Here’s another tip I received from Cornelius Fichtner, host of the The Project Management PrepCast™
There is a bit of a disconnect that PMP Exam takers report as they are preparing for the exam. Because you must be an experienced project manager to take the exam, you bring years of experience in managing projects and using tools & techniques with you. Often, these are based on company internal project management best practices and tactics that you found working for you. However, the PMP Exam requires that you apply the concepts from the PMBOK Guide to real-life situations as presented in the exam questions. If the methodology that you are experienced in using is not aligned with the PMBOK Guide, then you may pick the wrong answers in your test.
Furthermore, the projects you manage may not have required you to deal in all the PMBOK Guide’s Knowledge Areas. For instance, risk management was something I did very rarely on my projects and maybe in your career you never had to deal with procurement. So it is likely that you’ll be more comfortable with some project management knowledge areas and processes than others. This can lead to two problems:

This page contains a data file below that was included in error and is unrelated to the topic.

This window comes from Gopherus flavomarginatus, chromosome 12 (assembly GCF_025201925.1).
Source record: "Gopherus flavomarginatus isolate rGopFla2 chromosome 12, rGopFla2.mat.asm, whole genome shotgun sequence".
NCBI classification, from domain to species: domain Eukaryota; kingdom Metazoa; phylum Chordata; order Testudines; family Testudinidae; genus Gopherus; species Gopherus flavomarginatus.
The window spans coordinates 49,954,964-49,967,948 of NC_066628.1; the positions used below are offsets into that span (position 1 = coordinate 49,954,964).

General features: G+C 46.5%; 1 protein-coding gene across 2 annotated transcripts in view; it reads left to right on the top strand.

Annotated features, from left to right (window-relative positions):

First you may feel that because you are an absolute pro in scheduling (after all you have years of experience here) you can slack off in your studies and rely on your own project management experience instead. You tend to minimize studying for the areas you know best. But this can hurt you because the PMBOK’s approach is the correct approach for the PMP exam.
The second is the tendency to minimize the importance of project management areas with which you are unfamiliar. Just because I didn’t do much risk management doesn’t mean that it isn’t important. But we are creatures of habit, so it’s only normal to also think that the “unimportant” areas on our projects are also “unimportant” on the exam. PMPs are expected to demonstrate a good understanding of all aspects of project management as defined in the PMBOK. So pay particular attention to the processes with which you are not familiar.
So what’s the best approach? I always recommend to my students that they study the PMBOK Guide at least twice before taking the exam and that they immediately start using the practices learned on their projects. Applying the theory from the PMBOK Guide on your projects is the best way of learning it and passing the exam.
Until next time,
Cornelius Fichtner, PMP
The Project Management PrepCast™